“More U.S. companies have become entangled in the controversy over suspicious timing of stock option grants to top executives. Several disclosed this week that they are under scrutiny by federal authorities,” Marcy Gordon reports for The Associated Press.

“In expanding investigations, more than 50 public companies are under scrutiny by the Securities and Exchange Commission or the Justice Department, or both, for possible manipulation of options grants to boost their value to the recipients,” Gordon reports.

“On Thursday, Apple Computer Inc., maker of personal computers and the iPod music player, became one of the best-known companies to acknowledge that some stock options awarded to employees might have been mishandled – a problem that could raise questions about the accuracy of past financial statements. Cupertino, Calif.-based Apple said its own internal review had uncovered ‘irregularities’ in employee stock options issued between 1997 and 2001,” Gordon reports.

“The investigations are meant to determine whether insiders at the companies – many of them in the technology sector – rigged the system to increase the likelihood that executives would reap huge windfalls,” Gordon reports. “Under the practice, the options are backdated to an ebb in a company’s stock price instead of pegging the exercise price to the prevailing market value at the time of the award. Stock options become more valuable as the market price rises above the exercise price, so backdating fattens the recipient’s profit.”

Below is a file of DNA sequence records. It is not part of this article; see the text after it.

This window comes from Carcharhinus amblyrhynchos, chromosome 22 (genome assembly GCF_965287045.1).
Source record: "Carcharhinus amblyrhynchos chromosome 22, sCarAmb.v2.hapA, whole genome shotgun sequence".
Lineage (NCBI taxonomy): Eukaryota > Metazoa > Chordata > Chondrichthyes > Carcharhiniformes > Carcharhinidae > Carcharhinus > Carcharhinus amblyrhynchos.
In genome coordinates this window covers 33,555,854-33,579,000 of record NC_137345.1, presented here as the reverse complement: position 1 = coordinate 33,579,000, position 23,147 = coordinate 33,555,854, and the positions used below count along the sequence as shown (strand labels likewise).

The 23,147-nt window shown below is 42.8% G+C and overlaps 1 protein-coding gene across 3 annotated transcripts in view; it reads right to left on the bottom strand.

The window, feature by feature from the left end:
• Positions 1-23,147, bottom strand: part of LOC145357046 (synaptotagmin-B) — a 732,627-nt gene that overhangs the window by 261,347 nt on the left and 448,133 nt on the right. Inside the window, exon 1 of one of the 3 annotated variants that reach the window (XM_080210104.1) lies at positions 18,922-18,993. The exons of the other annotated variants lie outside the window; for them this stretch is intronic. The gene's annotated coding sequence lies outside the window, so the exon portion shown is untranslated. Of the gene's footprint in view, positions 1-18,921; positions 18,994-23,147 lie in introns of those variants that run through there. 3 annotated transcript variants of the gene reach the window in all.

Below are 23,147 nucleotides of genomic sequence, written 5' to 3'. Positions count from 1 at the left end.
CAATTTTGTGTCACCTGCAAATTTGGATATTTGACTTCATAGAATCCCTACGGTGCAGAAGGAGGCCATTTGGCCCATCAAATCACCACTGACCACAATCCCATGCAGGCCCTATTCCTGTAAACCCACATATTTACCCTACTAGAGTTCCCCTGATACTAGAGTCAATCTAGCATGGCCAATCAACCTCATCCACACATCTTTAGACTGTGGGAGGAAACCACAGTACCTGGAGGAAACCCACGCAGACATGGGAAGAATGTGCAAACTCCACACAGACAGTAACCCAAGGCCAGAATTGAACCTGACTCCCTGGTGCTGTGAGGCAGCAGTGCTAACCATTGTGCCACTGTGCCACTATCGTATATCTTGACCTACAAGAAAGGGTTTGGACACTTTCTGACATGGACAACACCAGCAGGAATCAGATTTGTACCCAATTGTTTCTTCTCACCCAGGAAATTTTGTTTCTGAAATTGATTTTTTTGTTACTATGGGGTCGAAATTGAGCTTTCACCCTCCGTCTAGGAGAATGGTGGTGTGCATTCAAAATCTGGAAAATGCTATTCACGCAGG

Gordon reports, “Backdating of options can be legal when properly approved by a company’s board and disclosed to shareholders in regulatory filings, securities experts say. But while the practice may not be illegal in itself, it appears some companies did not follow accounting rules requiring them to deduct that added compensation from their bottom line.”

Full article here.

“Apple has historically had good disclosure practices, and the company will get credit for making the stock-option problems public as soon as they were known, said Jonathan Hoopes, an analyst at ThinkEquity Partners in New York,” Bloomberg News reports. “‘Apple provides good visibility into its numbers,’ Hoopes said. ‘They have done an internal thing and that has turned up something material. They had no choice but to make that public. There’s little question that it’s going to affect the stock. But it’s at a very compelling value given that they have very strong growth prospects.'”

“Given how widespread stock options have been in Silicon Valley pay packages, the number of investigations may be an indication that directors are being prudent, rather than a sign of widespread misdeeds, said Daan Coster, an analyst with Rochdale Research in New York,” Bloomberg News reports. “The disclosures bring the number of companies that have announced possible stock option irregularities to at least 60.”

Full article here.

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Related article:
Apple to investigate stock option grant ‘irregularities’ made between 1997 and 2001 – June 29, 2006